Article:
Visualizing North Korea's Worst Drought in Decades

By Alex Kappel on Jul 08 2014

The Democratic Peoples Republic of Korea (North Korea) is experiencing its worst drought in over a decade. According to reports, some areas have experienced 70 days without rain as well as the lowest rainfall levels since 1961. As food shortages are already a problem for North Korea, the damage that this drought will likely cause for harvests is cause for serious alarm. Food shortages in the 1990s led to an estimated million deaths.

Toggle OpenStreetMap labels to pinpoint most vulnerable cities.

We used satellite data to measure what areas are most impacted by the drought. We examined MODIS Normalized Difference Vegetation Index (NDVI) data to evaluate current vegetation levels across the country as a proxy for drought. The map shows the difference between current vegetation levels (data comprising NDVI measurements from June 10 through June 25) and a baseline constructed from average vegetation levels, for the same June extent, over the past 5 years (2009-2013). Red areas have less vegetation than normal. Darker red shows significantly less vegetation. Green areas have higher levels of vegetation than average. Blank spots are the result of ground-obscuring clouds in the satellite imagery.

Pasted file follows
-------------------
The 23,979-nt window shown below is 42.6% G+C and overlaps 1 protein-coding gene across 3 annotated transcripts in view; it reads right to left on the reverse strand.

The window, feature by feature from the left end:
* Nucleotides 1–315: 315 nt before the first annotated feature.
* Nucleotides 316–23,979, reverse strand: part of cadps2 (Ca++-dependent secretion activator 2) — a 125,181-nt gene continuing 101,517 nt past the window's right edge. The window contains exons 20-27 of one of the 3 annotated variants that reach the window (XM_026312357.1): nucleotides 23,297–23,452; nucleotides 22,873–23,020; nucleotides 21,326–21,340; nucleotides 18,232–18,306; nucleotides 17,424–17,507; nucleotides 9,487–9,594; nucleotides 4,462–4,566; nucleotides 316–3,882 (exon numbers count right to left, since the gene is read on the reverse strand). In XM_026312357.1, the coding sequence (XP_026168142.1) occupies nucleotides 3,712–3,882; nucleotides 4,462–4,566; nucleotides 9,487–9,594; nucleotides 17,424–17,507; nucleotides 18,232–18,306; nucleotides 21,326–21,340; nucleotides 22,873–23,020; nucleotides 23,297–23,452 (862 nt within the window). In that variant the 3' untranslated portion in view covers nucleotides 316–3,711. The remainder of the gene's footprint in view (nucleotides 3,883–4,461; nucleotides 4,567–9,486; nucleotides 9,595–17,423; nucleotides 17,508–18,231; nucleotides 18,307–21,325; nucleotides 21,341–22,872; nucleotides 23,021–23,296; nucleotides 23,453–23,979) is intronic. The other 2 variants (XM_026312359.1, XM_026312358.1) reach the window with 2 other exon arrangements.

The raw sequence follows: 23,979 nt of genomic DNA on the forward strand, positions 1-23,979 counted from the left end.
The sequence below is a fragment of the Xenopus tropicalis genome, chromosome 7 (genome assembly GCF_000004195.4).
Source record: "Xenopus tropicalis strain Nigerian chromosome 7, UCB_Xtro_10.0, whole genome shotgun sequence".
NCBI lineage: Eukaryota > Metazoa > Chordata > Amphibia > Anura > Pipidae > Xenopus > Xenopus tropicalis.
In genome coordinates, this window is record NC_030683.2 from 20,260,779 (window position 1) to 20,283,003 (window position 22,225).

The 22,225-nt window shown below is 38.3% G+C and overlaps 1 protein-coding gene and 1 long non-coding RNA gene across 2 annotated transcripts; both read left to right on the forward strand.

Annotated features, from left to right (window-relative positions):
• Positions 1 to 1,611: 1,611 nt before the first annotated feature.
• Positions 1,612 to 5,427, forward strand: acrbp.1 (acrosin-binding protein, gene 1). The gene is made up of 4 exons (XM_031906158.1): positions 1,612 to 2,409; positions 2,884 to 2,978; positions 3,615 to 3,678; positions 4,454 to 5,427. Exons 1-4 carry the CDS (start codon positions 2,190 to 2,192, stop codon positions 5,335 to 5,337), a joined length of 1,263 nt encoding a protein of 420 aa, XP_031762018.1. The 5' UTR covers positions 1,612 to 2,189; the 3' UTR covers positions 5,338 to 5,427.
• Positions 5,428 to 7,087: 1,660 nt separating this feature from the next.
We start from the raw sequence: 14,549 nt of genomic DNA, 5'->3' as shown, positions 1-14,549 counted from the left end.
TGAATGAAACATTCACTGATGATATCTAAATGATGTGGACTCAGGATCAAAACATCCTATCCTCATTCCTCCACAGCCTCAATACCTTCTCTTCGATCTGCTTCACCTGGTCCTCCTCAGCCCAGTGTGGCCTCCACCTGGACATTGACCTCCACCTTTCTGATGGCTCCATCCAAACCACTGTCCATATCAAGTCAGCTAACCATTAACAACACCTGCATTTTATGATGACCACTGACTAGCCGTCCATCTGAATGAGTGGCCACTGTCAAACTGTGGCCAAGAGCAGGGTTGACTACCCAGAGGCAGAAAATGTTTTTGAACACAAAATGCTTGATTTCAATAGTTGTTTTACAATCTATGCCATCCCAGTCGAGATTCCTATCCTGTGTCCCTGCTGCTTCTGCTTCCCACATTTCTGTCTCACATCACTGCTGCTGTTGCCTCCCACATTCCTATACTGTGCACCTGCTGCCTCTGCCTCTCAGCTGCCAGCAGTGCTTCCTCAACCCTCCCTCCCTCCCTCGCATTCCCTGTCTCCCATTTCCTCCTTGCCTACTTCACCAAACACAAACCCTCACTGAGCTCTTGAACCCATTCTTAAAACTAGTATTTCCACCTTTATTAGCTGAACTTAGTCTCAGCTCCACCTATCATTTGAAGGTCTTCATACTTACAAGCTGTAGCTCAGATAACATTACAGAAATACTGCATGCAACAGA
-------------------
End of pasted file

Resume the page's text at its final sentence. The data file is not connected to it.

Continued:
This drought map can be used to identify urban areas most vulnerable to food shortages right now, to plan irrigation and relief efforts, or to identify areas that are susceptible to widespread forest fires.

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